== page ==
I just posted this at another blog.
Concluding that someone you’ve never met personally is arrogant, or any other adjective, on the basis of one magazine or newspaper story is pretty naive. To go even further and publically scold someone you’ve never met personally on the basis of that one story is just silly and presumptuous.
Journalists often make up their minds about what story they’re going to tell very early in the process, pick the quotes that support their take on things, and insert running commentary of their own to glue it all together and make sure the reader knows what story the writer is trying to tell. All too often the writer is hellbent on telling a story, imposing some kind of mythic structure he or she is often not even conscious of, that isn’t really justified by the material.
“Flying in the face of conventional wisdom,” the writer writes, “Smith believes that X is almost always Y. ‘Sure,’ Smith said in a recent interview, ‘once in a while X is Y.’ But others disagree. ‘X is only occasionally Y,’ pooh-poohs Jones …”
And even if that’s not what’s going on, people are complex and a story has to reduce them to a few main traits. So making up your mind about someone whom you only know through the filter of the perception of someone else whom you don’t know at first hand either, is a pretty foolish thing to do.
As a for-instance, Dave was just recently interviewed by a local paper about Cody’s Books move to downtown Berkeley and how it would affect other bookstores in the area. Well, Dave’s store is a genre bookstore (mostly science fiction and fantasy), and Cody’s is a general bookstore, and having several bookstores with different characters in the same area, if they aren’t carrying the same kind of stock (and one of them isn’t some huge corporation that’s able to handle losing tons of money in the short run by deep-discounting bestsellers in order to drive the others out of business and take over the field in the long run), generally helps all the bookstores, because more booklovers, including those from further away, will come to the area to visit three or four different stores in one trip than will come to visit just one.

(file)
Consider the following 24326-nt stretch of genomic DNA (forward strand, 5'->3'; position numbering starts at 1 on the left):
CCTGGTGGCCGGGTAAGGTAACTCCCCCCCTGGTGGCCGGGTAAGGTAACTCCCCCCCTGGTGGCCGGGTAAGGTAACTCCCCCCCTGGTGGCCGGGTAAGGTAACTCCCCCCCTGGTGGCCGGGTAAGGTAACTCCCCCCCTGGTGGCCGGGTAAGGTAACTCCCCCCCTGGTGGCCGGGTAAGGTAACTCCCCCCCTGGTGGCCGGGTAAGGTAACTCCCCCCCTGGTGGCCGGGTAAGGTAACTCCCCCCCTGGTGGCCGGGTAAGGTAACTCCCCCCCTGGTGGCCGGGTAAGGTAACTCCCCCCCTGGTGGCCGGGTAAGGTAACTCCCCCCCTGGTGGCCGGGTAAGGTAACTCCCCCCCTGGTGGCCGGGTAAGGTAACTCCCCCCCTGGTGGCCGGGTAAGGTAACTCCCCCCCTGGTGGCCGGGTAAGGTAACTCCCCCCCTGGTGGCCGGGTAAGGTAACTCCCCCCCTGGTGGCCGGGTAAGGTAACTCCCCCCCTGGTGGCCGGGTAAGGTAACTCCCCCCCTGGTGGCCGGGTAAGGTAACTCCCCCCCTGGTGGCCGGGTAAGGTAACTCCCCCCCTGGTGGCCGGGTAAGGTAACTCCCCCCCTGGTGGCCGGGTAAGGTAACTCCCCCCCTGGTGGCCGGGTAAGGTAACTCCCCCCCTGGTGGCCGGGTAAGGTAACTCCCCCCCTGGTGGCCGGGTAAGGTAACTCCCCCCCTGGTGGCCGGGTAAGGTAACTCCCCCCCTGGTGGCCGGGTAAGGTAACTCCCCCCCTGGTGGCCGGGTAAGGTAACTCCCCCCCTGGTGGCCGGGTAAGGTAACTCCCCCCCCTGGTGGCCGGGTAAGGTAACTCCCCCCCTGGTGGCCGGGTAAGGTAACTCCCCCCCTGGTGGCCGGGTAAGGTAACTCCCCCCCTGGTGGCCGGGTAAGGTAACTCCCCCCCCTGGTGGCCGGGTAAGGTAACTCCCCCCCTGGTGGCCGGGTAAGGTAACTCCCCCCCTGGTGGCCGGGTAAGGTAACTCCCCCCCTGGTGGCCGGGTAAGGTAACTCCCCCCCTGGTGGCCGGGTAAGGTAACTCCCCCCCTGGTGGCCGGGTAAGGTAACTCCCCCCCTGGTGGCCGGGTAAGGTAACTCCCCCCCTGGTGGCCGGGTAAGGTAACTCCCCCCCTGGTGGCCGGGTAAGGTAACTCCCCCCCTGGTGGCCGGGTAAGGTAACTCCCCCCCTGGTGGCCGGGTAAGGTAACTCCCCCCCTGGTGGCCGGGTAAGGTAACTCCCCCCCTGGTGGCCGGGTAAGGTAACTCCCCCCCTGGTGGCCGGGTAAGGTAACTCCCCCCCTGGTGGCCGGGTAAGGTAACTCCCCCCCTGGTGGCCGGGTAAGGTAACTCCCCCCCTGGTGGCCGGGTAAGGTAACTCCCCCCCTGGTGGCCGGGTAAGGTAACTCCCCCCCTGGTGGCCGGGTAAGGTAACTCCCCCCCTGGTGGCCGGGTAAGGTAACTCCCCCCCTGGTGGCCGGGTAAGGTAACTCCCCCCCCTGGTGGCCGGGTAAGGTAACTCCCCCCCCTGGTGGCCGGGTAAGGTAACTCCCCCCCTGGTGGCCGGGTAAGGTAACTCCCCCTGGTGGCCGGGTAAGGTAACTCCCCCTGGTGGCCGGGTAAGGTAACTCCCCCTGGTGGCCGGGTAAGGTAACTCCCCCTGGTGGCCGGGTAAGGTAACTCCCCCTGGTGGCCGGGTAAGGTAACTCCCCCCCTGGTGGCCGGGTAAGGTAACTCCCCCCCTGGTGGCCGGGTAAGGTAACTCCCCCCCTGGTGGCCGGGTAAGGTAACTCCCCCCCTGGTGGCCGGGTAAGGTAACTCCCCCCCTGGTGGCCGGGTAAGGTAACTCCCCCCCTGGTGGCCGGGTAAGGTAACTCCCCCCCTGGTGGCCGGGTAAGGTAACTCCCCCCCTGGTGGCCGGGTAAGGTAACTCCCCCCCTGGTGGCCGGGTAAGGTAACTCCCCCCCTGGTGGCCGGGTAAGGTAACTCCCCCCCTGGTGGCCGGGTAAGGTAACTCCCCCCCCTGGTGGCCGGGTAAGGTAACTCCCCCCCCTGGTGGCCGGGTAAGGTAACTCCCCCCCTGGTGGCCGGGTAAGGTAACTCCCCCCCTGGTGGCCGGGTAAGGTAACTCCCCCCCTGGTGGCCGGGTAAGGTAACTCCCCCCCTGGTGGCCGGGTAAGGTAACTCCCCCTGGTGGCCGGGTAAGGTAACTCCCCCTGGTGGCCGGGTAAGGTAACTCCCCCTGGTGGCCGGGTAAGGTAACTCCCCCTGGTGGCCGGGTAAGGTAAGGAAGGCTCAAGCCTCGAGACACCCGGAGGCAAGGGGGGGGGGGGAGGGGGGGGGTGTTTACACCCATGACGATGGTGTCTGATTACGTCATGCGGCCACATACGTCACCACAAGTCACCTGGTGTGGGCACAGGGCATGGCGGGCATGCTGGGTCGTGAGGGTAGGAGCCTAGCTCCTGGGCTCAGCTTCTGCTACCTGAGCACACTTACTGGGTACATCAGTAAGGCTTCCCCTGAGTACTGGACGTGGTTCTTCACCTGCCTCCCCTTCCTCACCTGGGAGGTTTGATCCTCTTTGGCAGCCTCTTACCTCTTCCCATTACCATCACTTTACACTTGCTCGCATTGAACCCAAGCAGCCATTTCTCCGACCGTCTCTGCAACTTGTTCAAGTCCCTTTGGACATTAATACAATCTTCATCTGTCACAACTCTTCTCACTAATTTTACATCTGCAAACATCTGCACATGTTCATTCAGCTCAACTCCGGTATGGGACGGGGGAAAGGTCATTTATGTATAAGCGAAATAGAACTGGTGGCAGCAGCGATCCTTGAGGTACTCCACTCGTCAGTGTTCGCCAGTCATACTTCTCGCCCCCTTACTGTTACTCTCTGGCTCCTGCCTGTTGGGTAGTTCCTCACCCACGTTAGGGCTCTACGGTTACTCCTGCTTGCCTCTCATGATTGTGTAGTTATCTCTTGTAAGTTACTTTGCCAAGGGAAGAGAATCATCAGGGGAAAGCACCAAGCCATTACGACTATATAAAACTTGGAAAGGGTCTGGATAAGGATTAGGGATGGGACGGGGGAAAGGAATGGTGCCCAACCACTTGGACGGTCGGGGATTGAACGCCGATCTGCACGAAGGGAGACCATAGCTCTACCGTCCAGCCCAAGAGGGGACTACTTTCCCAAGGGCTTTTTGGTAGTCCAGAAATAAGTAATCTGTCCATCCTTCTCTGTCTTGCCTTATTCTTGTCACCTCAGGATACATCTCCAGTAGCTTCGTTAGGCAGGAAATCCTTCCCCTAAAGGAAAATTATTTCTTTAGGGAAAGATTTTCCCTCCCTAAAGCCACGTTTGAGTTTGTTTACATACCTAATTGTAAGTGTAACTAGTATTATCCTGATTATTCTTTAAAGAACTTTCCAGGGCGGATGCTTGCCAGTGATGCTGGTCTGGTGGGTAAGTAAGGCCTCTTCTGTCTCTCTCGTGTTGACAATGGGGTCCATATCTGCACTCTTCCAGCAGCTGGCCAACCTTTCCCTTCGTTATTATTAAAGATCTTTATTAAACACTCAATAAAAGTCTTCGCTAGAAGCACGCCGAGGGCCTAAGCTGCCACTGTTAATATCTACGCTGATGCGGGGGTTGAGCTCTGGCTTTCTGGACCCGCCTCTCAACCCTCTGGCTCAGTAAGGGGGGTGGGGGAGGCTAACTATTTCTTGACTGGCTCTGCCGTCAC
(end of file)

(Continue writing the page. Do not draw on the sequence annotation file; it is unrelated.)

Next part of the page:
Yet the lead-in to the quote was more or less like this (and I’m repeating from memory but this is close, it really was just about this bald): “Other downtown bookstores see Cody’s new store as healthy competition. ‘I don’t see Cody’s as competition at all,’ says Dave Nee, owner of The Other Change of Hobbit….”
Same sort of thing has happened more than once to me, too. It’s just very hard to tell — and on the basis of a single article, pretty much impossible –the extent to which what you’re reading has been bent to conform to the writer’s agenda.